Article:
There's nothing more excruciating than writing a LinkedIn recommendation for a colleague. I've worked with plenty of talented people, but when it comes down to writing a recommendation, they all pretty much sound the same and convey very little additional information beyond what's included in the profile.
Don't get me wrong. LinkedIn recommendations are an important step that helps to confirm that a person had the job he or she said they did. But outside of that, I have yet to read review that makes me go, "Hey, I should contact that person, pronto!"
In fact, the recommendations sound so simmilar the folks at endorser.org built pseudo-random recommendation generator to make the process somewhat painless. I love solutions that are "one click and you're done," but this pushes the boundaries of being impersonal.
So, I took a cue from woot.com product reviews and have decided from this day forth to use the narrative mode to both entertain and convey the required information in my recommendations.
My first victim is a project manager I worked with in both digital and film.
The choice to hire Kelly was simple--the other candidate, let’s call him “Steve,” was pretty much full on zombie. Don’t get me wrong, both Kelly and Steve had a certain attention to detail that was immediately obvious in their past work, but Kelly had that little extra something our company looks for in its employees--a fully functional brain.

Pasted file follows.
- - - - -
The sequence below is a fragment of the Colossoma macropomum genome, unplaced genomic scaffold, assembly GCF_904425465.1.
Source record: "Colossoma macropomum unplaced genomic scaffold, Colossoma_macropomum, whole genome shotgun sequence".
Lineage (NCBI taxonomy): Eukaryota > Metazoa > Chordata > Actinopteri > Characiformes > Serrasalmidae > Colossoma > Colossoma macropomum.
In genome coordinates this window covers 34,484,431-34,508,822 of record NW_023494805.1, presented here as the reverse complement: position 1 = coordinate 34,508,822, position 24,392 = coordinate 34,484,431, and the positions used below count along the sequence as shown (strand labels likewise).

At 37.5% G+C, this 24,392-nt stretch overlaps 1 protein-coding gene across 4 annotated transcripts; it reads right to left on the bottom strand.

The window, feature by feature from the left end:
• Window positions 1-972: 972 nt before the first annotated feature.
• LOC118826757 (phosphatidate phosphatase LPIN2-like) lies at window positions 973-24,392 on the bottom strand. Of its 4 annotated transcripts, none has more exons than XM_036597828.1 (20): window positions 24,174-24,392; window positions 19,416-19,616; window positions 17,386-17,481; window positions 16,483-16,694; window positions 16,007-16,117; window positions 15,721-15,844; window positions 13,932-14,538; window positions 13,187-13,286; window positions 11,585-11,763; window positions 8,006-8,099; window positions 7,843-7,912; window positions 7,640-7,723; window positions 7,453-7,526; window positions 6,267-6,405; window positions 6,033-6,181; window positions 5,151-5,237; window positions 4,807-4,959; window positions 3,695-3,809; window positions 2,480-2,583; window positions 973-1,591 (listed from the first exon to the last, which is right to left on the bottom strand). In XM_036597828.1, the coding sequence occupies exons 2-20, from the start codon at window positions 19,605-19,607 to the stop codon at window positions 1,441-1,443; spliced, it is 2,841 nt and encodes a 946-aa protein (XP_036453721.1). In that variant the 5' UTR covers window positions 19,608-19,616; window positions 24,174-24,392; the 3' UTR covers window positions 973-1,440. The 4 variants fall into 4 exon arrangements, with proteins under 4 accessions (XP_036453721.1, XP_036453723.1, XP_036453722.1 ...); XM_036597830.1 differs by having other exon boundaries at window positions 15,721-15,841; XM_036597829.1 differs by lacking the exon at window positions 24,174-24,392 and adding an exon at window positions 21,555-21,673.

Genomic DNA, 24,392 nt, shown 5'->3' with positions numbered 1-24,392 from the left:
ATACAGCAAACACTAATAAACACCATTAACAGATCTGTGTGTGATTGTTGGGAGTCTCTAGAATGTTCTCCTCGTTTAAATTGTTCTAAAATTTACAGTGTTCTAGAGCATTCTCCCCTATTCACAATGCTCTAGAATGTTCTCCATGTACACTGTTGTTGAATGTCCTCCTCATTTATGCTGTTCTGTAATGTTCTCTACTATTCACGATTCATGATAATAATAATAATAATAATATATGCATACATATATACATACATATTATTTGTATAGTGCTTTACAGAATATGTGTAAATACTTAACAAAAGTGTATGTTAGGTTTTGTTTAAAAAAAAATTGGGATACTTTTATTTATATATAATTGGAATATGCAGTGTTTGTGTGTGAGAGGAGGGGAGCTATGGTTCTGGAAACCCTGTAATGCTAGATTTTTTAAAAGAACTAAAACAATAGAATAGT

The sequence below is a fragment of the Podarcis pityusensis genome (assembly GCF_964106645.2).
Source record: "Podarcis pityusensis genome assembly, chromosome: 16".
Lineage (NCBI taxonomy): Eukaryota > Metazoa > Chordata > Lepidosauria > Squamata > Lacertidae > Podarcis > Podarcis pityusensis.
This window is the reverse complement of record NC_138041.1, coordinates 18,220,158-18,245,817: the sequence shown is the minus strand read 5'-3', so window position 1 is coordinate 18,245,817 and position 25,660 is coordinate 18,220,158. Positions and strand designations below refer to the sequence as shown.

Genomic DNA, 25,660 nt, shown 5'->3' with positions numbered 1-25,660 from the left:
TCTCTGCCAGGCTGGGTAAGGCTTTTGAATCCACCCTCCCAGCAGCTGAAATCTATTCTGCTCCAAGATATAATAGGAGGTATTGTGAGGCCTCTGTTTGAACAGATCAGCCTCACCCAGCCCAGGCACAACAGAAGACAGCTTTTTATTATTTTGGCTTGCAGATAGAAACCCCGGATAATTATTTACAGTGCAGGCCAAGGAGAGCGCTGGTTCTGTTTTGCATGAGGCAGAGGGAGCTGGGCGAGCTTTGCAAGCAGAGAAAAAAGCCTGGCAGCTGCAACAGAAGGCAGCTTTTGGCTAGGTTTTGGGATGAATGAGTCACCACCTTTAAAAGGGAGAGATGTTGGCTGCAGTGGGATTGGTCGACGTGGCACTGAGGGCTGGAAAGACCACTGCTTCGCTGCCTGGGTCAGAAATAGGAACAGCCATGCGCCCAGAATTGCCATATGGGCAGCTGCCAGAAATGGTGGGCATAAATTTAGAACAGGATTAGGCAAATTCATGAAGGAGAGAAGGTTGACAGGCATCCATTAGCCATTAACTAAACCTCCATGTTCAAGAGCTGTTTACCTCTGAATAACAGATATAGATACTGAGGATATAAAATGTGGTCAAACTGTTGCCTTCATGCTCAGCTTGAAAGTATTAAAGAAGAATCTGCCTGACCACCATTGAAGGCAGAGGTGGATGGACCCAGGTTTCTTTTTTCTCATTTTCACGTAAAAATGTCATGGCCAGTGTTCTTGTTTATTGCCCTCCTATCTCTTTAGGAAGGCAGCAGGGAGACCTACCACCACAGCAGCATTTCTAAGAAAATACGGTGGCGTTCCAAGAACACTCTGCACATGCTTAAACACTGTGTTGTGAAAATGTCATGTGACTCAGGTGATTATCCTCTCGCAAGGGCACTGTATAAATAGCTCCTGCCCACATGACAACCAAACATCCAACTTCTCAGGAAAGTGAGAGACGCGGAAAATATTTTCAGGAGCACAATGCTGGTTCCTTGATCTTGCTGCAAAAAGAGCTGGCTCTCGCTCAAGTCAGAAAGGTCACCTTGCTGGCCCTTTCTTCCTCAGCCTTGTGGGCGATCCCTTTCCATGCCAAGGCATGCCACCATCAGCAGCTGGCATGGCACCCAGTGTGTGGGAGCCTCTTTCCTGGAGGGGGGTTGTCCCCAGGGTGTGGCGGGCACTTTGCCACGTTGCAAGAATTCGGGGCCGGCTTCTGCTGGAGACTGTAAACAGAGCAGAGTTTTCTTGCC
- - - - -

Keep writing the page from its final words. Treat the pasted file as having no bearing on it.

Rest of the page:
Kelly brought with her years of diverse business experience. Steve brought with him a half eaten possum that was undeniably still twitching. Kelly showed us how she had championed simple processes and aided in effective resource management. Steve showed us part of his skull that was being ineffectively covered by his scalp.
Three interviews later, Steve withdrew his candidacy for personal reasons, and Kelly went on to become a valuable member of our operations staff.
A simple choice indeed.
Kelly and I happened to work on a short Zombie film together, so it's a bit of an inside joke and gets three of her strongest qualities out there while implying that she's creative--which she is.
More so, I enjoyed the 5 minutes I spend writing this, and I have a feeling it will be much more likely to be shared--which is good for Kelly.
You can find me on LinkedIn here, but be forewarned that I already have a pretty full inbox of recommendation requests. :)